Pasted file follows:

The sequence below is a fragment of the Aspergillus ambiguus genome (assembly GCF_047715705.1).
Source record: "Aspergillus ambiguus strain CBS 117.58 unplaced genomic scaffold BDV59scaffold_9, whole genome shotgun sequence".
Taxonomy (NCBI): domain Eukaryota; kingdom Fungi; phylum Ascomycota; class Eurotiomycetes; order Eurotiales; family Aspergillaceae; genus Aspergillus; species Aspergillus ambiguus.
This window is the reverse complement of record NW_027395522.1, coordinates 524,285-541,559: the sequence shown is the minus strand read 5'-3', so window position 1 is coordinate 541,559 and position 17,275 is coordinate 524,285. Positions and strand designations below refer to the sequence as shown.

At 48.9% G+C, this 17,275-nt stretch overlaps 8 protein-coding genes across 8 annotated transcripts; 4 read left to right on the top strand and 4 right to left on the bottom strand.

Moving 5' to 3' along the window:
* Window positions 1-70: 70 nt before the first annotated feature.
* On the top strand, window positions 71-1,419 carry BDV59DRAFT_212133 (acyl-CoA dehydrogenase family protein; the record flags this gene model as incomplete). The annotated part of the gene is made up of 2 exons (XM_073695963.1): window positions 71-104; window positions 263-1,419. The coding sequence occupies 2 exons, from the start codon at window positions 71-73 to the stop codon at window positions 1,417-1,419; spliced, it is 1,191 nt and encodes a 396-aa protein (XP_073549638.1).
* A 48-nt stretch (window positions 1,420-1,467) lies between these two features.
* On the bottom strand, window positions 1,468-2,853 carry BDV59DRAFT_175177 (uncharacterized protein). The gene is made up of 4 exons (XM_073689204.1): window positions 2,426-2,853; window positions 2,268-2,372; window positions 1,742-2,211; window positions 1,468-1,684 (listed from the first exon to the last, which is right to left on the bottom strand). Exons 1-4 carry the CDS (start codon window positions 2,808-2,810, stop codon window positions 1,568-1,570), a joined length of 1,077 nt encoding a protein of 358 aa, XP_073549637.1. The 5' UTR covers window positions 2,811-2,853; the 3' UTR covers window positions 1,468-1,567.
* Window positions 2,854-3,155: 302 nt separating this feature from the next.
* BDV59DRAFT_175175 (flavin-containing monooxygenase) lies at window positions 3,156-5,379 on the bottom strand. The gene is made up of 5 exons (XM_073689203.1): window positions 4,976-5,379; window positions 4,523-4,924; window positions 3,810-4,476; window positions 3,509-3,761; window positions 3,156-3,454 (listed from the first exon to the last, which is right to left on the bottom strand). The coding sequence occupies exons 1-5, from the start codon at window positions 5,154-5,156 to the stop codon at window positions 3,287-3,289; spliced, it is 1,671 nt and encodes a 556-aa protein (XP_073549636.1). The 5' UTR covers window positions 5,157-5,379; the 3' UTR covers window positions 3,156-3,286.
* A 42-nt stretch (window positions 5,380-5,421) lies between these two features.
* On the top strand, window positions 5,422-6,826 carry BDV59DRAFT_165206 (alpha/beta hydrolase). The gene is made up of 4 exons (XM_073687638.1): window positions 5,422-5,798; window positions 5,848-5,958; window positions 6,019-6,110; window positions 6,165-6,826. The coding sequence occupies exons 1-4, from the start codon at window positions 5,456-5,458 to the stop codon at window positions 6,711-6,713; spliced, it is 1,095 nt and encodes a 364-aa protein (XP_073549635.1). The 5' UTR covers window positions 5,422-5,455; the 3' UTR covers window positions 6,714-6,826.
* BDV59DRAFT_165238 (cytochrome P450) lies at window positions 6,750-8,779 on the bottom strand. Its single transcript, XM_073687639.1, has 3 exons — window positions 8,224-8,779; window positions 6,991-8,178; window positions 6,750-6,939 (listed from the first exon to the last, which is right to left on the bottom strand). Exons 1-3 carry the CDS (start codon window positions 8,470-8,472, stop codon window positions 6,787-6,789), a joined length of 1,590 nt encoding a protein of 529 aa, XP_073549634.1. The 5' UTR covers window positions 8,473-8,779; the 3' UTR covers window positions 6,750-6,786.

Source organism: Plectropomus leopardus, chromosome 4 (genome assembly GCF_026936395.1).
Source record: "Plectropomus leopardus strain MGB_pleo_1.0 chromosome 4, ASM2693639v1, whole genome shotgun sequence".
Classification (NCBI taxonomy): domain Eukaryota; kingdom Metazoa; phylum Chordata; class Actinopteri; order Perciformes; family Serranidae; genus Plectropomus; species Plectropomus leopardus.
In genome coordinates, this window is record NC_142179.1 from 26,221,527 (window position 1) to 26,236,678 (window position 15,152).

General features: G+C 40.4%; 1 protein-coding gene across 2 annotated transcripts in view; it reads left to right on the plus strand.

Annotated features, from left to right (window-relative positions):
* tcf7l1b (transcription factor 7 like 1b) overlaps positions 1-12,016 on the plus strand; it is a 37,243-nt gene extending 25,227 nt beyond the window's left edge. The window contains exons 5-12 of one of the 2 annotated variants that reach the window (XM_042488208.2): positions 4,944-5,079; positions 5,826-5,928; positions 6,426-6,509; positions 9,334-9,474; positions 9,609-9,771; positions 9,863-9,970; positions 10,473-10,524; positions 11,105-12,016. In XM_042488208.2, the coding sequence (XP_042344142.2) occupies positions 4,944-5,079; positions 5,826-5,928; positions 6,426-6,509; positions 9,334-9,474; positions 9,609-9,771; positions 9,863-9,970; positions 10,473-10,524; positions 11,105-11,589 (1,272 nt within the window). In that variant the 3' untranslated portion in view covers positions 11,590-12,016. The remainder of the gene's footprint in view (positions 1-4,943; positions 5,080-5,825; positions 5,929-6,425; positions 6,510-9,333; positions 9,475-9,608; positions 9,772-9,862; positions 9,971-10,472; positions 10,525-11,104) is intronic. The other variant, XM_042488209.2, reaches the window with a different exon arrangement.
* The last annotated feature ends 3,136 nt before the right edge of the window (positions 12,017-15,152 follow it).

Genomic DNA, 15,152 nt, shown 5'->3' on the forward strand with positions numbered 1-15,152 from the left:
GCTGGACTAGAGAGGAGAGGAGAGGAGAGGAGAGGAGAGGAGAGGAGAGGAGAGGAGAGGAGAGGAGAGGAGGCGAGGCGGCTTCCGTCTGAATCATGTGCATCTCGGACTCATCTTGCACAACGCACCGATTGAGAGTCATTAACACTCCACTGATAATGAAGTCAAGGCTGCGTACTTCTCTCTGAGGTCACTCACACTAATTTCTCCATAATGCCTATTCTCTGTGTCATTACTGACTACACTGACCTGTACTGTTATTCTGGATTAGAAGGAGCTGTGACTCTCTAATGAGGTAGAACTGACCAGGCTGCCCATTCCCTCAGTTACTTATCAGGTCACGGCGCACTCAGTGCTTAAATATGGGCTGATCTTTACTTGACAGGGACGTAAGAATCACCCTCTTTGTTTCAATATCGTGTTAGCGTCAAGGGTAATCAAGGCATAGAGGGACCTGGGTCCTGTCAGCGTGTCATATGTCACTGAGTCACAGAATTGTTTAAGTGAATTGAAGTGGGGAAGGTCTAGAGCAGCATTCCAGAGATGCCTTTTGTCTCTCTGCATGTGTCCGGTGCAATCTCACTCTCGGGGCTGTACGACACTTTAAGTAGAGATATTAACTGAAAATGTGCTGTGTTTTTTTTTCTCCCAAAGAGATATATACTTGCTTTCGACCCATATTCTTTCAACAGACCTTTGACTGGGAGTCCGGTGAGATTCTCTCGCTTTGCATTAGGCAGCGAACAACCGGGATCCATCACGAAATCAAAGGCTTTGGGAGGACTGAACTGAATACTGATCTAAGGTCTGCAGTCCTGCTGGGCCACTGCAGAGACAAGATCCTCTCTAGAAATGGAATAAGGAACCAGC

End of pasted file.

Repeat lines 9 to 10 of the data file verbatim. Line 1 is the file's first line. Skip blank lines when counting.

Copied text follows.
* A 48-nt stretch (window positions 1,420-1,467) lies between these two features.
* On the bottom strand, window positions 1,468-2,853 carry BDV59DRAFT_175177 (uncharacterized protein). The gene is made up of 4 exons (XM_073689204.1): window positions 2,426-2,853; window positions 2,268-2,372; window positions 1,742-2,211; window positions 1,468-1,684 (listed from the first exon to the last, which is right to left on the bottom strand). Exons 1-4 carry the CDS (start codon window positions 2,808-2,810, stop codon window positions 1,568-1,570), a joined length of 1,077 nt encoding a protein of 358 aa, XP_073549637.1. The 5' UTR covers window positions 2,811-2,853; the 3' UTR covers window positions 1,468-1,567.